Silver timepiece smashes pre-sale estimate at Essex auction house.

A rare 300-year-old Bushman pocket watch smashed its pre-sale estimates when it went up for sale at an Essex auction house.

The pocket watch, which has a twin on display at the Victoria & Albert Museum in London, sold for £8,600. It had been expected to sell for between £5,000 and £7,000.


The 18th century pocket watch was bought by a telephone bidder who called into the auction, which was held at Sworders Fine Art Auctioneers in Stanstead Mountfitchet, Essex.

The pocket watch is extremely rare with only six such timepieces believed to be in existence. It is made from silver and has a shutter display that tells the time with no hands or numbers on the face.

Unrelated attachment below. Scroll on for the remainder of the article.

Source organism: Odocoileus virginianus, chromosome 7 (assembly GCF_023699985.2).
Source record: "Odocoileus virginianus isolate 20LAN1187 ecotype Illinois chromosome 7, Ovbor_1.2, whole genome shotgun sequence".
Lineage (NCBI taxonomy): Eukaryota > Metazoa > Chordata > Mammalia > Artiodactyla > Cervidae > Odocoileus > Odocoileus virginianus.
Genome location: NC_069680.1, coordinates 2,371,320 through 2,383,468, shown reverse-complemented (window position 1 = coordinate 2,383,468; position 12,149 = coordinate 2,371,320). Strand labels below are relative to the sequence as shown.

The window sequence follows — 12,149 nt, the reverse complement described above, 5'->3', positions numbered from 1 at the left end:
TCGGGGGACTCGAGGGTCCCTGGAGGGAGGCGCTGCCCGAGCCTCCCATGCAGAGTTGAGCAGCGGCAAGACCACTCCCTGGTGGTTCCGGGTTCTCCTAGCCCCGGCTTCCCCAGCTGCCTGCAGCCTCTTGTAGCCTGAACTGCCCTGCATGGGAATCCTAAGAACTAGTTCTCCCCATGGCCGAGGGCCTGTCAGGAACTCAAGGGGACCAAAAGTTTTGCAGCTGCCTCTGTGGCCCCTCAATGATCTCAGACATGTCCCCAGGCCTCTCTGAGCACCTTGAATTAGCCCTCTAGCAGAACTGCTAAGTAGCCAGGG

Sworders watch consultant David Penney said: "This watch by Bushman dates back to a period when watchmakers were experimenting with new ideas. Four innovative designs were developed and the shutter dial is now one of the most rare and highly sought-after.

"In its day, a piece like this would have been hugely desirable and only owned by a very wealthy businessman or a member of the gentry. Why this design never caught on isn’t known and in the 1720s most watchmakers returned to what we now know to be the traditional analogue face."